When Madison became coeducational, Miller built residence halls for men. Locating them overlooking Newman Lake , strategically away from the women's dormitories, Shorts and Eagle Halls housed the new crop of men. Enrollment of men jumped from 222 in 1966 to more than 1000 when Miller retired four years later.

“Build It and They Will Come…” might well be the motto for Shorts Hall.

When Shorts – the first residence hall on campus for men - opened in 1968, two years after Madison College became coeducational, male enrollment, which had stagnated at about 10 percent for two decades, jumped to 18 percent. The following year it rose to 21 percent and by 1970, when Ron Carrier arrived, one quarter of the students were men. By the mid-1980s, men would make up almost half of the student population.

Men had always been a part of the school, even when it was the Normal, Harrisonburg Teacher's College and Madison College. Their presence was felt gradually throughout the century.

Coeducation, however, changed everything. Not only did it mean that men could attend Madison College as full-time regular students, but no longer were they limited to pursue only education degrees. They could study in any field from art to zoology.

The result was expansion of academic opportunities for both men and women.

But coeducation meant far more than just men on campus and new opportunities. It generated a new attitude. Madison College was a new college and students knew it. Faculty knew it. The new president knew it.

When Carrier came to Madison in 1970, he recognized the need to prepare students for the workplace. The era of pursuing college for purely intellectual or social reasons – a preoccupation that had lingered throughout higher education for centuries – was gone. Even though the attitude was never prevalent at Madison - a college serious about training teachers - its singular mission had been equally limiting. College, once the bastion of the elite, had become available to all students.

Ironically, the college's first president, Julian Burruss, had envisioned the need for such a change.

“To meet these demands of the new education it is obvious that the work of the Normal School can no longer be confined to theory and books, but must see its material in real things, in nature, in the practical activities of industry and commerce, in the business, civic and social interest of life,” Burruss wrote.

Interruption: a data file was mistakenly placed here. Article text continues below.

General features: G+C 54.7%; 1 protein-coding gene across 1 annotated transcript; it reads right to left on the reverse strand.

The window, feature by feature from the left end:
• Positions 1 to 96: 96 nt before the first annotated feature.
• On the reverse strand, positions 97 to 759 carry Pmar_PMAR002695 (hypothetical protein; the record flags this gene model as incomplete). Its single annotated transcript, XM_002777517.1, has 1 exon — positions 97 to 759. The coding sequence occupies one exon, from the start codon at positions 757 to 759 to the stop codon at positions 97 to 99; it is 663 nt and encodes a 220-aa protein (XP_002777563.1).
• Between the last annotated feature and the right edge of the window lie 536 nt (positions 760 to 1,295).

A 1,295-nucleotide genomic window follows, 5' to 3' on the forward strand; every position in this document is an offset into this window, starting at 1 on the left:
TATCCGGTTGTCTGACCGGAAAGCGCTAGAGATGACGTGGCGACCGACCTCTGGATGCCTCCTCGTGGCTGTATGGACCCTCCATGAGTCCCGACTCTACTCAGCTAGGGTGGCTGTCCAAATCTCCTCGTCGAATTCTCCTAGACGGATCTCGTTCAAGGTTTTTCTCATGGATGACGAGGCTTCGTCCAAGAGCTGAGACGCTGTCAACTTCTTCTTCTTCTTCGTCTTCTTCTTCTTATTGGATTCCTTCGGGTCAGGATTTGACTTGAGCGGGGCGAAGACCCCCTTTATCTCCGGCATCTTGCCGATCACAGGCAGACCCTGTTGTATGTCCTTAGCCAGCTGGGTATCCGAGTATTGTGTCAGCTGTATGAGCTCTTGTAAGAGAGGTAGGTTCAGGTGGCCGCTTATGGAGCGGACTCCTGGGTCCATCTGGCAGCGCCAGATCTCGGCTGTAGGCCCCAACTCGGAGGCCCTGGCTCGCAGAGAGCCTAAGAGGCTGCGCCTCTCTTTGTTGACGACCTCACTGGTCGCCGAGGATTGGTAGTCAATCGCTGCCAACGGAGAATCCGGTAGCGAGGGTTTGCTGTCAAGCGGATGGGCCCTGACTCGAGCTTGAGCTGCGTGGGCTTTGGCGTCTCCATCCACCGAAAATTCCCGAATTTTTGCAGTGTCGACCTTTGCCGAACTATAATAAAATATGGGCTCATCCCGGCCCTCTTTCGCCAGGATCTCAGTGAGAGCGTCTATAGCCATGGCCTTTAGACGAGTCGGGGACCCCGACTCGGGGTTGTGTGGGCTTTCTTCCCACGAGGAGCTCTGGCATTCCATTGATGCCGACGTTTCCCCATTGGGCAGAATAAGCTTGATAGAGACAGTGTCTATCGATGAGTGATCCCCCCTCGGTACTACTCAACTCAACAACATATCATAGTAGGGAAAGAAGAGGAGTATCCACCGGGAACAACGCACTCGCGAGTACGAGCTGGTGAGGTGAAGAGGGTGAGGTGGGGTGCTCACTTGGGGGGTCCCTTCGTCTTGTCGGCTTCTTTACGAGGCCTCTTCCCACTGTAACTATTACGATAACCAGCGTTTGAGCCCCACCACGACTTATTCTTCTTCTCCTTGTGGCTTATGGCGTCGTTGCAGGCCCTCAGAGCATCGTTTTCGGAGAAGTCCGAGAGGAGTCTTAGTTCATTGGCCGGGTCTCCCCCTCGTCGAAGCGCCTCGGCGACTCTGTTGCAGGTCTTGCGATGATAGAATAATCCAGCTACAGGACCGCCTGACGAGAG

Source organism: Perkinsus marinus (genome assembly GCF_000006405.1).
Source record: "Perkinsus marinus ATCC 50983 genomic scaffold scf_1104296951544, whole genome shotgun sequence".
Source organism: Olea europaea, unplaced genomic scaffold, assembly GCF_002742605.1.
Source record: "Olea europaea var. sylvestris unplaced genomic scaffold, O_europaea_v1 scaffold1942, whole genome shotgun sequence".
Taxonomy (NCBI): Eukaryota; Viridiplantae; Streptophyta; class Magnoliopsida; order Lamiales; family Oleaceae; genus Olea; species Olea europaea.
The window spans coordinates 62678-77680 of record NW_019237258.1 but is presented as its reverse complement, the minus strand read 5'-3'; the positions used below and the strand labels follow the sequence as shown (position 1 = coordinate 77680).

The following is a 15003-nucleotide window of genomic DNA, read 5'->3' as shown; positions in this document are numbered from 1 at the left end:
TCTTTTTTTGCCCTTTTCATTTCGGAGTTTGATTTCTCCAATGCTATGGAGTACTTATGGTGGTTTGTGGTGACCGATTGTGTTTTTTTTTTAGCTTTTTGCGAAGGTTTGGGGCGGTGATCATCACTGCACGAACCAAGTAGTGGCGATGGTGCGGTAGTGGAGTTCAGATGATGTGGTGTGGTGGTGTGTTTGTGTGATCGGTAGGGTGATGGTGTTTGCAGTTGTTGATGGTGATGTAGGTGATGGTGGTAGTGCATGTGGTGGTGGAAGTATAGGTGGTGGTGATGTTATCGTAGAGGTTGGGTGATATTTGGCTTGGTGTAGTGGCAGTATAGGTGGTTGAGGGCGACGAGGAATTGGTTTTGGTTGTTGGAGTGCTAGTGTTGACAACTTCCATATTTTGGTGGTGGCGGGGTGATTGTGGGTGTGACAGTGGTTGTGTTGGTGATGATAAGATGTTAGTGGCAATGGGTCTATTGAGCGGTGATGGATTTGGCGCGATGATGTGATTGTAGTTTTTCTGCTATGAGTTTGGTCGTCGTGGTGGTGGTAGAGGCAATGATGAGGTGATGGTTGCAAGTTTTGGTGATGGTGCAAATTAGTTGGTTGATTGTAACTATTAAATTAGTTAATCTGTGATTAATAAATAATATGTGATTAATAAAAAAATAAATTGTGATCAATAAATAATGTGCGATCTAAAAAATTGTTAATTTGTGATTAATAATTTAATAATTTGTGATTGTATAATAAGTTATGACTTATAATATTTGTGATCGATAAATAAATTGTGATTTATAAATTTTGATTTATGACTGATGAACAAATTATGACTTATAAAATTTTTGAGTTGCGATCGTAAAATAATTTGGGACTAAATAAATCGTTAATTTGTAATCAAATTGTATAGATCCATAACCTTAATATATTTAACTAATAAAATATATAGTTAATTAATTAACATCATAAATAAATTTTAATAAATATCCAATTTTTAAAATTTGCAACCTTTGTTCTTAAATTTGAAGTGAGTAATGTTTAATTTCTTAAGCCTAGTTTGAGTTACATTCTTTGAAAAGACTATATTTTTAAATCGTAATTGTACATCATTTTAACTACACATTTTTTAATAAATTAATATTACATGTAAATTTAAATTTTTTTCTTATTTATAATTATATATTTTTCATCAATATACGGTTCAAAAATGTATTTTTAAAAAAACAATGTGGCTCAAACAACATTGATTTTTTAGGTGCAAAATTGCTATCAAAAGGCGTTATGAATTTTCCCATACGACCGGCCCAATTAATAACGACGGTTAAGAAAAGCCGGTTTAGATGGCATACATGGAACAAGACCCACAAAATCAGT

Carrier agreed. The philosophy gave the newly deemed coeducational college and soon-to-be deemed university carte blanche to prepare students for a diversity of careers, as well as for life.

New emphasis on pre-professional programs and internships provided new opportunities for students and also set them up to enter the workplace or graduate school with work-ready skills and experience. Pre-law, pre-physical therapy, pre-theology all drew from the solid base of scholarship already on campus and added to it a real world component quickly becoming a requisite for the job market.

Carrier also expanded graduate programs, which grew dramatically during the 1970s and 1980s, adding master's programs in exceptional education, fine arts and public administration, all leading to new career tracks. The first doctoral program, in psychology, would come at the end of his tenure.

Over the first Carrier decade, the school - where two-thirds of the students were pursuing degrees in education in the early 1970s - had developed a broad-based curriculum with two-thirds of the students studying subjects other than education.

Changes throughout campus were deep and broad. All, however, were grounded in a fundamental pursuit of quality that had long been valued by the faculty. Changes were driven, according to Thomas C. Stanton, vice president of academic affairs in 1976, by “the quality of academic programs,” combined with the “educational dynamics of a diverse faculty.”

Carrier also believed in students. With his firm confidence in their potential, new programs in the performing arts showcased student talents. The long-running JMU Dinner Theatre became a popular summer endeavor for the community. Believing that students could think for themselves, Carrier also turned over the half-million dollar student activities budget to students and let them run with it.

Carrier foresaw the coming technology revolution, one that would revolutionize communication, administration and student life. By the early 1980s, students were required to take courses in computer literacy. Later it would be new curricula underneath the umbrella of a new college, the College of Integrated Science and Technology, that would reflect both technological and curricular evolutions.

-- Martha B. Graham

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